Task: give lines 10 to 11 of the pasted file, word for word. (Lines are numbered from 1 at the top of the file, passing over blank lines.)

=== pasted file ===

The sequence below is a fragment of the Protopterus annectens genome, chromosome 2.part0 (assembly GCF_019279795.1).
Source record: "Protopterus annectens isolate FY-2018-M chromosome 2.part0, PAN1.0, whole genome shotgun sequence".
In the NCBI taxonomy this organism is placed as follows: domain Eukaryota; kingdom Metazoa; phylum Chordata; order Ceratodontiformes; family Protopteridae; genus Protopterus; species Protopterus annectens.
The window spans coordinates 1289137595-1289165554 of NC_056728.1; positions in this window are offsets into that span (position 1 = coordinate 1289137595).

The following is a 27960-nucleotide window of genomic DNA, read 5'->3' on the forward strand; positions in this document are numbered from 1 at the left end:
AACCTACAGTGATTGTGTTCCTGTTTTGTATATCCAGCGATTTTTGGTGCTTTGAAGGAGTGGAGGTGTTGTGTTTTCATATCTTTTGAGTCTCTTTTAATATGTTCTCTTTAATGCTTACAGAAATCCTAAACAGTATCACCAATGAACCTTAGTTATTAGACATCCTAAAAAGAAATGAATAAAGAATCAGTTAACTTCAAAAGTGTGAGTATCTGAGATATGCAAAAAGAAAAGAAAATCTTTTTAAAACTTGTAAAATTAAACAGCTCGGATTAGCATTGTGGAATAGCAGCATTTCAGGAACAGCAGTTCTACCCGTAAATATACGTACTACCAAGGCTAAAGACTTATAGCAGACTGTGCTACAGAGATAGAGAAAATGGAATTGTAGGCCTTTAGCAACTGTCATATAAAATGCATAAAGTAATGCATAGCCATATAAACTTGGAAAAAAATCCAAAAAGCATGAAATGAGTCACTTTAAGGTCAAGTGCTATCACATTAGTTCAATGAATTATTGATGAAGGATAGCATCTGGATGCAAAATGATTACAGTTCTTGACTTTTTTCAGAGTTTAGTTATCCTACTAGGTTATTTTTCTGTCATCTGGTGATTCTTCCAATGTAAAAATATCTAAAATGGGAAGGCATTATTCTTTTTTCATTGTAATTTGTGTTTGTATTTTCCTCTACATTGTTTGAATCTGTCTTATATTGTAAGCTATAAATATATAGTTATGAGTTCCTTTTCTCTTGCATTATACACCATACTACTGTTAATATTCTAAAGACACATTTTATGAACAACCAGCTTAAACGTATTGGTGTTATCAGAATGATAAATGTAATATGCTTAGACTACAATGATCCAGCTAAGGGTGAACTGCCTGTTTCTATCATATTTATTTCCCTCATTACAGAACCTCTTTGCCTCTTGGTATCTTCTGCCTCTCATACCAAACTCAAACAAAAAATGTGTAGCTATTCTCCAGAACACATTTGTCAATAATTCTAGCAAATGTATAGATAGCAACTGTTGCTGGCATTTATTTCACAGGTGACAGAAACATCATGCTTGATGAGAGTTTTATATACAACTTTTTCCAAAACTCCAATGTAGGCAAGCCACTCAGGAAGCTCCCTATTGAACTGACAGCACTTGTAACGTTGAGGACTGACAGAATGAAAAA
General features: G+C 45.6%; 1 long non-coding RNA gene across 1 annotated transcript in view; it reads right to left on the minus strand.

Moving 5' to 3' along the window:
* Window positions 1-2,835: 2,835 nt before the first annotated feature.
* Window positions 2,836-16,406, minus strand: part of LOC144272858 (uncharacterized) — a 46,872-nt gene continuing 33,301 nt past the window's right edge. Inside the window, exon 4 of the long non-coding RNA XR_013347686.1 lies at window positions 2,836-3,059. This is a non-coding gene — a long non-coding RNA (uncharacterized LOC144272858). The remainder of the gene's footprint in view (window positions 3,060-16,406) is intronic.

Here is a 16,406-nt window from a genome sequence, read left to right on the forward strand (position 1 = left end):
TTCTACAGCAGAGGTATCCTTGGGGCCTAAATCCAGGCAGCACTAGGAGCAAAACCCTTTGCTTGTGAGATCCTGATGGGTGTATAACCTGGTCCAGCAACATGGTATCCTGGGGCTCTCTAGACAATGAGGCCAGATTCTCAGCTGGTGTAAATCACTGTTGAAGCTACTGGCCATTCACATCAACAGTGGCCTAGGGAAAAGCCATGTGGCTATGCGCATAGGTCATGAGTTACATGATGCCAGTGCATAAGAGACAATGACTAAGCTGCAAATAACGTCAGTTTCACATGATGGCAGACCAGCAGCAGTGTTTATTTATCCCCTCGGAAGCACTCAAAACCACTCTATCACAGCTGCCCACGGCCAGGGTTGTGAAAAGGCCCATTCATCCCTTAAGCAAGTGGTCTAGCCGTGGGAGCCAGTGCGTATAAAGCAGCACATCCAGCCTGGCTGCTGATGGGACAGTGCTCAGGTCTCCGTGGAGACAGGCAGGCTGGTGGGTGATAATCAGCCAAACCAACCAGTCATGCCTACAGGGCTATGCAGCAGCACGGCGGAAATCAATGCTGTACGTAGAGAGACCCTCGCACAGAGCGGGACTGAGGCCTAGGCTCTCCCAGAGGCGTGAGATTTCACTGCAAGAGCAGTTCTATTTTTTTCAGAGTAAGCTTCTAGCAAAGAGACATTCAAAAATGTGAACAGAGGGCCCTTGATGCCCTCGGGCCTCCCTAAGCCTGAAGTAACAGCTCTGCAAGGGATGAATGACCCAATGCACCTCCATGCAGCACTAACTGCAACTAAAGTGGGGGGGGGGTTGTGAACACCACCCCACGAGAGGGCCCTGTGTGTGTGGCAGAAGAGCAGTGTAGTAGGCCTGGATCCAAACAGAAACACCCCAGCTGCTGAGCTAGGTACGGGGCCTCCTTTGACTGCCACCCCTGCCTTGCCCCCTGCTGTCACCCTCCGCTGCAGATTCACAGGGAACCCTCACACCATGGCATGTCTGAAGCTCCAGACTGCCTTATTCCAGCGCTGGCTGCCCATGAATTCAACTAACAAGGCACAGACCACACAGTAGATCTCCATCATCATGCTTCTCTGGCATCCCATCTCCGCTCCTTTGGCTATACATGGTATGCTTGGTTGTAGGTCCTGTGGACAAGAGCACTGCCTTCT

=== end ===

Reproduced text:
* Window positions 2,836-16,406, minus strand: part of LOC144272858 (uncharacterized) — a 46,872-nt gene continuing 33,301 nt past the window's right edge. Inside the window, exon 4 of the long non-coding RNA XR_013347686.1 lies at window positions 2,836-3,059. This is a non-coding gene — a long non-coding RNA (uncharacterized LOC144272858). The remainder of the gene's footprint in view (window positions 3,060-16,406) is intronic.

Here is a 16,406-nt window from a genome sequence, read left to right on the forward strand (position 1 = left end):